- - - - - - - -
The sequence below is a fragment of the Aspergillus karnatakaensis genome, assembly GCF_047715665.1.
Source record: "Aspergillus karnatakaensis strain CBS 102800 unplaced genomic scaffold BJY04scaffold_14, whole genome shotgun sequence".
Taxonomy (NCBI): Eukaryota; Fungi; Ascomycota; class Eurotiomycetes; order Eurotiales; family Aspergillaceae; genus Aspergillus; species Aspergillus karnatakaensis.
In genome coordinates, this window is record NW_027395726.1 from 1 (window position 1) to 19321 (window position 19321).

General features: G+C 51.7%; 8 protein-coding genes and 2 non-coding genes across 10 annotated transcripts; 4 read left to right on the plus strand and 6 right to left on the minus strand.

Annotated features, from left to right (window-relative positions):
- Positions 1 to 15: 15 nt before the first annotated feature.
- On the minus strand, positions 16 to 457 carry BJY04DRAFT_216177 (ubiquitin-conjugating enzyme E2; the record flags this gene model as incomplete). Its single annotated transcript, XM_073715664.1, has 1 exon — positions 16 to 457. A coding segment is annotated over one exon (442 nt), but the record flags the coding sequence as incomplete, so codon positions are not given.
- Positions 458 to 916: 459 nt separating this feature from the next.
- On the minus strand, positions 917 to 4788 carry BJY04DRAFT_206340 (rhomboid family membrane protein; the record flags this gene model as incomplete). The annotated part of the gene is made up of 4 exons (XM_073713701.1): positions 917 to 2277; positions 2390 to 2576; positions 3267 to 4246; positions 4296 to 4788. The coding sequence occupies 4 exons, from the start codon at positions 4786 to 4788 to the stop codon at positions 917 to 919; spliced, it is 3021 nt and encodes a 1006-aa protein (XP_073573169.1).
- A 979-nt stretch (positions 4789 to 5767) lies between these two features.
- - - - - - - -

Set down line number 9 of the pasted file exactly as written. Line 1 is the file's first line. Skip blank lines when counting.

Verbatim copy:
- Positions 458 to 916: 459 nt separating this feature from the next.